5. Which means that even if they dissolve the NRA, all those gun owners, their money, and gun rights activists aren’t going to suddenly vanish (sorry, libs). They’ll go to other orgs, some of which are more focused and dedicated to the mission than the NRA is. (however, some of these can/will be just as inept/corrupt).
6. Even with the WLP and Ack/Mack clown show, the NRA is still the 800 pound gorilla with the clout, reach, and contacts, so ideally WLP gets burned at the stake, the NRA cleans house, and refocuses on its actually mission.
7. If #6 doesn’t shake out, expect to see one of the current smaller orgs turn into the new NRA.
8. After a year of record gun sales to newbs thinking we are on the verge of societal collapse, with blue flu and mayors letting chaos reign, the whole “only the police should have guns” argument falls flat. Even the usual gun control parrots are remarkably silent about “assault weapons” while Black Lives Matter is carrying them. Nobody wants gun control right now, so this might actually be a good time to shake up the NRA.
9. That said, we had better get our shit together FAST, because the left’s moral compass is a wind sock, and though they hate the police and love them some AR-15s today, they’ll be happy to go back to banning guns tomorrow and bragging about how they’ll send the police to kill you if you refuse to turn them in.
10. NRA leadership can suck AND New York can be a bunch of hypocritical douches for only going after the non-profits they don’t like. These two things aren’t mutually exclusive. Just because New York consistently sucks doesn’t mean WLP is an innocent victim here
That last point is key. If the eighteen months have shown us anything, it’s that the NRA has become corrupt, forsaking its core mission for pandering to what it assumes is its core audience and milking them for every penny they can.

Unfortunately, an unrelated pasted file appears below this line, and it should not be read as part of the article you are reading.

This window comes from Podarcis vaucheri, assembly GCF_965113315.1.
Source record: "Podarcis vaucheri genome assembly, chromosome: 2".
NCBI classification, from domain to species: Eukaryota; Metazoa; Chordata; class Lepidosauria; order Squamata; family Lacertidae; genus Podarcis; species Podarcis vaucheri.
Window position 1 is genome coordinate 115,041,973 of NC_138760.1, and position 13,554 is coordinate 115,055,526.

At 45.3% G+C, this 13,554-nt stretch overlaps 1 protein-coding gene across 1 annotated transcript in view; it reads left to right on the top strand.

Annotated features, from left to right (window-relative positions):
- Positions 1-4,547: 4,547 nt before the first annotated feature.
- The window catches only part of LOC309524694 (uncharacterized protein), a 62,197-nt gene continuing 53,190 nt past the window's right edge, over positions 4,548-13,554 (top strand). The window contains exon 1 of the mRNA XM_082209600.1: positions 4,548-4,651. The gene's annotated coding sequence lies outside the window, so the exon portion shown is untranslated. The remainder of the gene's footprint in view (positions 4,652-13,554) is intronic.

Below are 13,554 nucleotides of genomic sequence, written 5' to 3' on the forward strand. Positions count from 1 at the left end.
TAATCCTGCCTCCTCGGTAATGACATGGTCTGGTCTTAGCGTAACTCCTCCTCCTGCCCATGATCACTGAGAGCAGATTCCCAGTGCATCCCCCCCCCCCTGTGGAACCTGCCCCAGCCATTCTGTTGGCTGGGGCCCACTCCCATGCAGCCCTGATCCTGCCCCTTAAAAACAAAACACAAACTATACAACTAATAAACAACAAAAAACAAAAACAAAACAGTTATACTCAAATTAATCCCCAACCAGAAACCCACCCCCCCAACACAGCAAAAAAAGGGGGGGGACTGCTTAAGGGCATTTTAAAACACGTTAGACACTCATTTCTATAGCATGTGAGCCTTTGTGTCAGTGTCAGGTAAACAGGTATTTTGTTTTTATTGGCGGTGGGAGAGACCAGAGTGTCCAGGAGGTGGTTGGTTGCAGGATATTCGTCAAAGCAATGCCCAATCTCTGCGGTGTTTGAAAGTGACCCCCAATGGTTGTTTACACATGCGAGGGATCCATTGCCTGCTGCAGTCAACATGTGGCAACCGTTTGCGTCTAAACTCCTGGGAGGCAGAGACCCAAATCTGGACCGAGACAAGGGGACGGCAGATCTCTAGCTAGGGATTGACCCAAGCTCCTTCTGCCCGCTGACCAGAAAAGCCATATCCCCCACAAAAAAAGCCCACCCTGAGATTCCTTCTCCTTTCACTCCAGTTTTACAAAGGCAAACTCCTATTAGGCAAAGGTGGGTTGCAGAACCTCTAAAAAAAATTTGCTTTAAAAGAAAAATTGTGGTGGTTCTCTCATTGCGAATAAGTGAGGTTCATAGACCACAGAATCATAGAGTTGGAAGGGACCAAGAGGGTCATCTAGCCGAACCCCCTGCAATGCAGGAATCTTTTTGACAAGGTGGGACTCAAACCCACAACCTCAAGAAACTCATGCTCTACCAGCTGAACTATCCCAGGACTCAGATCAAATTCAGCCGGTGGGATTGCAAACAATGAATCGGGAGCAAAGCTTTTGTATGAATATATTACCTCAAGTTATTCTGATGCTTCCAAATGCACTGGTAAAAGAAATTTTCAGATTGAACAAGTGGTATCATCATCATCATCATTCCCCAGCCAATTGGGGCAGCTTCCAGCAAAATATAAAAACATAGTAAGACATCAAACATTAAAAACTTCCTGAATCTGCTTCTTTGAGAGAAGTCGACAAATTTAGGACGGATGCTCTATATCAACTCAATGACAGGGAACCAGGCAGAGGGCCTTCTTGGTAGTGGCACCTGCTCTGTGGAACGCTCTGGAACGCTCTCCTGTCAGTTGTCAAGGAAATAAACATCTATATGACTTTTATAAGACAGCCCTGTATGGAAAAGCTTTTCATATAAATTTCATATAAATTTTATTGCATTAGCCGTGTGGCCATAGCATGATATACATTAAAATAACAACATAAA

I’m still a dues paying member, because that gives me voting rights. They are not getting another cent from me until the executive leadership is removed and a new team is brought in to re-focus the NRA on its core roles as a firearms safety and advocacy organization.
Since the riots started, I’ve been seeing articles asking where the gun owners are to defend the people against the police.
You want me to put my life, liberty, and family fortunes on the line for you? Hmm. Let’s see. How many times did you call for me to be disarmed when it suited your worldview. How many times did you wish death on me because I disagreed with you?
I’m sorry Scorpion, but I know your nature. I’m not going to carry you across the river for you to sting me in the back.
If you want guns to defend yourselves, go put down the money. Unless of course you can’t. You know, because of all those “common sense” gun control laws you demanded right before the cops came for you.
GRPC is going to be online only. I was disappointed because it was supposed to be in Orlando this year. Yeah, I can still watch the panels, but that’s not the big draw for me. It’s the people I meet, the almost “family reunion” atmosphere, and the interesting side conversations. None of which can be reasonably replicated.
John over at Only Guns and Money relates an idea to help out the Second Amendment Foundation.
Since there’s no in-person Gun Rights Policy Conference this year, take some of what you would have spent there and donate it. Here’s a helpful [link].
One of the amazing things in America is there are a group of people known for being armed and what they’re mainly feared for is that they vote.